Pearl millet [Pennisetum glaucum (L.) R Br.] is an important staple food crop in the semi-arid tropics of Asia and Africa. It is a cereal grain that has the prospect to be used as a substitute for wheat flour for celiac patients. It is an important antioxidant food resource present with a wide range of phenolic compounds that are good sources of natural antioxidants. The present study aimed to identify the total antioxidant content of pearl millet flour and apply it to evaluate the antioxidant activity of its 222 genotypes drawn randomly from the pearl millet inbred germplasm association panel (PMiGAP), a world diversity panel of this crop. The total phenolic content (TPC) significantly correlated with DPPH (1,1-diphenyl-2-picrylhydrazyl) radical scavenging activity (% inhibition), which ranged from 2.32 to 112.45% and ferric-reducing antioxidant power (FRAP) activity ranging from 21.68 to 179.66 (mg ascorbic acid eq./100 g). Genome-wide association studies (GWAS) were conducted using 222 diverse accessions and 67 K SNPs distributed across all the seven pearl millet chromosomes. Approximately, 218 SNPs were found to be strongly associated with DPPH and FRAP activity at high confidence [–log (p) > 3.0–7.4]. Furthermore, flanking regions of significantly associated SNPs were explored for candidate gene harvesting. This identified 18 candidate genes related to antioxidant pathway genes (flavanone 7-O-beta-glycosyltransferase, GDSL esterase/lipase, glutathione S-transferase) residing within or near the association signal that can be selected for further functional characterization. Patterns of genetic variability and the associated genes reported in this study are useful findings, which would need further validation before their utilization in molecular breeding for high antioxidant-containing pearl millet cultivars.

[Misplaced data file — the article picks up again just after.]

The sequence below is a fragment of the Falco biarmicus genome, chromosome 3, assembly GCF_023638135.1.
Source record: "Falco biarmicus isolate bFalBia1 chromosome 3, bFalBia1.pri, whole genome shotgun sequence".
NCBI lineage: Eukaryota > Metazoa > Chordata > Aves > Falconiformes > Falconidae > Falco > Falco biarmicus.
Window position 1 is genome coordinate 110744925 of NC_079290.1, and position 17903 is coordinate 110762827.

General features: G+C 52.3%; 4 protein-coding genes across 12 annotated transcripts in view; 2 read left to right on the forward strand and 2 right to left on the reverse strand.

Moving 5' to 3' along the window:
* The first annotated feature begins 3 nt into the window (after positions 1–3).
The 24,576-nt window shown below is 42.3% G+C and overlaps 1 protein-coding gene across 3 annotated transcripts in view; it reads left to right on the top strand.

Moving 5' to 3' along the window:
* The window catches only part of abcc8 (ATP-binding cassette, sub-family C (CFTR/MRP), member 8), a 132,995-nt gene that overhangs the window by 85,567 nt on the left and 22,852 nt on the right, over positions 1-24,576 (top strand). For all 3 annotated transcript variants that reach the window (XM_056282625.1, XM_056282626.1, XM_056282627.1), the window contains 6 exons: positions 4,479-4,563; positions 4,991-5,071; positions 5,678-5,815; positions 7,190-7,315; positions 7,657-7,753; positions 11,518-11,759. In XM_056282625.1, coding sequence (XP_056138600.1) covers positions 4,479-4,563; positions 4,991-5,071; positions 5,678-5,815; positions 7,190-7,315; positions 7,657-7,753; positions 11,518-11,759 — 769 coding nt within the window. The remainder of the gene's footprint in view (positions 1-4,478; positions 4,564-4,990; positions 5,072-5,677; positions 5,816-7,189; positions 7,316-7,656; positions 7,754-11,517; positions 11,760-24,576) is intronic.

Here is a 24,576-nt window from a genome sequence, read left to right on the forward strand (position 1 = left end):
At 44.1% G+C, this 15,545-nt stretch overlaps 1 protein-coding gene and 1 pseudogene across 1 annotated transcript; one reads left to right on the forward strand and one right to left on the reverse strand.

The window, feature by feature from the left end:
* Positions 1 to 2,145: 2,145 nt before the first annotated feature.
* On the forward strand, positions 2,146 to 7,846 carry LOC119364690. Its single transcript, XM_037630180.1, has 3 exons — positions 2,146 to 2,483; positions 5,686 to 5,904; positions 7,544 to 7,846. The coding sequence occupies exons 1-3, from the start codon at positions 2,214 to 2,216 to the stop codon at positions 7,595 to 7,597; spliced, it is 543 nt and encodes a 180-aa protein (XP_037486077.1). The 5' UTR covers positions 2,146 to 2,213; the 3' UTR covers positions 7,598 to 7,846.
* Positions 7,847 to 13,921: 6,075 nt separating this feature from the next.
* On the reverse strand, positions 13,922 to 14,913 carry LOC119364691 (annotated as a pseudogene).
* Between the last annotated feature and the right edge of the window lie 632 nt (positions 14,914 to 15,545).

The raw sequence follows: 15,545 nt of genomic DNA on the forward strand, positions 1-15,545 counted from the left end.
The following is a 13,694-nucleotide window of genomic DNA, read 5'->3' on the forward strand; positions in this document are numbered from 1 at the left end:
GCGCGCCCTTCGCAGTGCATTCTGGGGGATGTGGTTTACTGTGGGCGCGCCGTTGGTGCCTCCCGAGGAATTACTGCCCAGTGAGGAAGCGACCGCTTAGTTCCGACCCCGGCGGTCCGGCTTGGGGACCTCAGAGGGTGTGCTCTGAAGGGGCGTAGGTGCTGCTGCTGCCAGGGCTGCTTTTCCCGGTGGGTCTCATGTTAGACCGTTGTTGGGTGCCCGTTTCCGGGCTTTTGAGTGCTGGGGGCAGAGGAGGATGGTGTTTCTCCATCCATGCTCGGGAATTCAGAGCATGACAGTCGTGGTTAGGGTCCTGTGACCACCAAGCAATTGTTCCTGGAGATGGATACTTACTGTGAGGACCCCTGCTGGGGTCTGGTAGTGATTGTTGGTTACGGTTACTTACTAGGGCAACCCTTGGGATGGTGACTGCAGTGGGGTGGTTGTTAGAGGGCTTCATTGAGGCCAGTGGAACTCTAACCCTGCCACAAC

- antioxidant activity
- candidate genes
- genome-wide association study
- marker-trait associations
- pearl millet [Pennisetum glaucum (L.) R. Br.]